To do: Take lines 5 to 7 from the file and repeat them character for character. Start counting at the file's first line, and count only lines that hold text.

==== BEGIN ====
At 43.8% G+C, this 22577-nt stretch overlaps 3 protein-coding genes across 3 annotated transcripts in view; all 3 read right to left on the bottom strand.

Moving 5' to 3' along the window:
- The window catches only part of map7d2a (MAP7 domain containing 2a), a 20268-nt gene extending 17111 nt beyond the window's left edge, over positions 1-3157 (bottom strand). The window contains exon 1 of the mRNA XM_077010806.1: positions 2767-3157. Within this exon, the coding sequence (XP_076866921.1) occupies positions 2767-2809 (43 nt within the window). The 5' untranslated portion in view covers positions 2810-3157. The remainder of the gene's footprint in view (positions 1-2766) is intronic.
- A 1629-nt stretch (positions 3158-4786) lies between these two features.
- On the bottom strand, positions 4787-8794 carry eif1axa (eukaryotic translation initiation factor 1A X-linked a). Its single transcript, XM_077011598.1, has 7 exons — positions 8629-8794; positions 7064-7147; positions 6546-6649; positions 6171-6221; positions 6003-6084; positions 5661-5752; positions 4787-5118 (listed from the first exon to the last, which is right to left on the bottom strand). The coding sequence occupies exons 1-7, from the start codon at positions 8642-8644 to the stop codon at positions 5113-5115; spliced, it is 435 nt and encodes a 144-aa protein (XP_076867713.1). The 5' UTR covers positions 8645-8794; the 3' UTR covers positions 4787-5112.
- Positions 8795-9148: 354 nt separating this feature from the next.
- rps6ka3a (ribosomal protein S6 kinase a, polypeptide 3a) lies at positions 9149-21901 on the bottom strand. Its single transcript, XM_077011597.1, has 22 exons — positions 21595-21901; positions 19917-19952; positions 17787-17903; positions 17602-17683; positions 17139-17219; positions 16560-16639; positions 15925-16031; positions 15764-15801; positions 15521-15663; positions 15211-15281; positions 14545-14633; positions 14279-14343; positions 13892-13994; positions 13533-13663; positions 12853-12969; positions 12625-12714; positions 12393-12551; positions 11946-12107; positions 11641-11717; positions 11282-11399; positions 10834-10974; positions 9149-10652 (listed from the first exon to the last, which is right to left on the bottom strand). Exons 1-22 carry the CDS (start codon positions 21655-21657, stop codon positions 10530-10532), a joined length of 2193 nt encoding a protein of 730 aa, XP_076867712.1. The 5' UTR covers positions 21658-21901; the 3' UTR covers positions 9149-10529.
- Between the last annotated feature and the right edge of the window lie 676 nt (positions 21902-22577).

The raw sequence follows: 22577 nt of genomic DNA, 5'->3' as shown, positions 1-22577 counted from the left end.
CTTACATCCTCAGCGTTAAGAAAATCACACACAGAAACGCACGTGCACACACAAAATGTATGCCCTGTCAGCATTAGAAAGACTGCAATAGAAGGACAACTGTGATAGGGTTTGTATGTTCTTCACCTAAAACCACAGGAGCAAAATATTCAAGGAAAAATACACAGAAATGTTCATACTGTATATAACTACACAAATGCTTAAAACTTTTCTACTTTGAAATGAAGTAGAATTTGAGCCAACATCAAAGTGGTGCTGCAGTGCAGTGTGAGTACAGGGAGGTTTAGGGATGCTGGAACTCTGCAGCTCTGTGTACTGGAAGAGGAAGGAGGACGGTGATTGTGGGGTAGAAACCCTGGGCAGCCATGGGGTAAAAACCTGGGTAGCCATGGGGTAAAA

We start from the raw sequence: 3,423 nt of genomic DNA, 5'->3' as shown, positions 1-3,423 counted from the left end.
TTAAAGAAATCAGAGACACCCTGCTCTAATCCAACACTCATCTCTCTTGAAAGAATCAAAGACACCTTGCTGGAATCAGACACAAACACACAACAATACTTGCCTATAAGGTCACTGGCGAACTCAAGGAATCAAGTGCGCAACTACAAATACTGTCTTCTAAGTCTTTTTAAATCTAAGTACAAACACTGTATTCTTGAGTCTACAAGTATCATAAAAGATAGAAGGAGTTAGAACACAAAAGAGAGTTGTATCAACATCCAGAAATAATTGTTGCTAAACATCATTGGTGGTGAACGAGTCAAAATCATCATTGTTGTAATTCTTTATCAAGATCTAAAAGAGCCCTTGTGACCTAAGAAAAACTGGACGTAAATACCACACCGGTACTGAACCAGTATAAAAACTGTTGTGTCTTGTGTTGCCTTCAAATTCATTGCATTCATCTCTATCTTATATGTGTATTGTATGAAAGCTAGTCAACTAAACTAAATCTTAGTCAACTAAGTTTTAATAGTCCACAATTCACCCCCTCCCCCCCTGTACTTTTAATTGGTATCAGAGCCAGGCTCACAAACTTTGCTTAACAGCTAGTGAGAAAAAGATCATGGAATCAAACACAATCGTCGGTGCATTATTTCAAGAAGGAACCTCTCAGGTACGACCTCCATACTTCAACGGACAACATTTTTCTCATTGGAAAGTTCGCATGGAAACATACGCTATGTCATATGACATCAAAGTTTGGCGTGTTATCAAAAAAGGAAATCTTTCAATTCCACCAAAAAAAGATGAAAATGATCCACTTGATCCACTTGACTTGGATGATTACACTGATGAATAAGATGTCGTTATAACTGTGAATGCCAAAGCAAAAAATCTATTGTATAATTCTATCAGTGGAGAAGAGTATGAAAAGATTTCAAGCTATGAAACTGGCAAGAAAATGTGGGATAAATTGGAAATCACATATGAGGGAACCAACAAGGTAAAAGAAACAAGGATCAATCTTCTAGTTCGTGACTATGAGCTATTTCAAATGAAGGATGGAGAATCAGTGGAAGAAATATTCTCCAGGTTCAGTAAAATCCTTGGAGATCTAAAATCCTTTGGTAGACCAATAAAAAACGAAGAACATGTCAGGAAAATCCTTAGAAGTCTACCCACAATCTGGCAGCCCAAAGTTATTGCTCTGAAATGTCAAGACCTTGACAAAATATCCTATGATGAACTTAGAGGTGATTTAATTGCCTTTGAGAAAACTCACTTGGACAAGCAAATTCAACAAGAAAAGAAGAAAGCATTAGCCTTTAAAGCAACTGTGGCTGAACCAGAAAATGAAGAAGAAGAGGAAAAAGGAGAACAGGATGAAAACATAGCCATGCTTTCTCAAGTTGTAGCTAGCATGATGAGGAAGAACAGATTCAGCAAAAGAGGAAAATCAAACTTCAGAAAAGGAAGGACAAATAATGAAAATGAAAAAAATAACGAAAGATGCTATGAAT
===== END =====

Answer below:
- On the bottom strand, positions 4787-8794 carry eif1axa (eukaryotic translation initiation factor 1A X-linked a). Its single transcript, XM_077011598.1, has 7 exons — positions 8629-8794; positions 7064-7147; positions 6546-6649; positions 6171-6221; positions 6003-6084; positions 5661-5752; positions 4787-5118 (listed from the first exon to the last, which is right to left on the bottom strand). The coding sequence occupies exons 1-7, from the start codon at positions 8642-8644 to the stop codon at positions 5113-5115; spliced, it is 435 nt and encodes a 144-aa protein (XP_076867713.1). The 5' UTR covers positions 8645-8794; the 3' UTR covers positions 4787-5112.
- Positions 8795-9148: 354 nt separating this feature from the next.
- rps6ka3a (ribosomal protein S6 kinase a, polypeptide 3a) lies at positions 9149-21901 on the bottom strand. Its single transcript, XM_077011597.1, has 22 exons — positions 21595-21901; positions 19917-19952; positions 17787-17903; positions 17602-17683; positions 17139-17219; positions 16560-16639; positions 15925-16031; positions 15764-15801; positions 15521-15663; positions 15211-15281; positions 14545-14633; positions 14279-14343; positions 13892-13994; positions 13533-13663; positions 12853-12969; positions 12625-12714; positions 12393-12551; positions 11946-12107; positions 11641-11717; positions 11282-11399; positions 10834-10974; positions 9149-10652 (listed from the first exon to the last, which is right to left on the bottom strand). Exons 1-22 carry the CDS (start codon positions 21655-21657, stop codon positions 10530-10532), a joined length of 2193 nt encoding a protein of 730 aa, XP_076867712.1. The 5' UTR covers positions 21658-21901; the 3' UTR covers positions 9149-10529.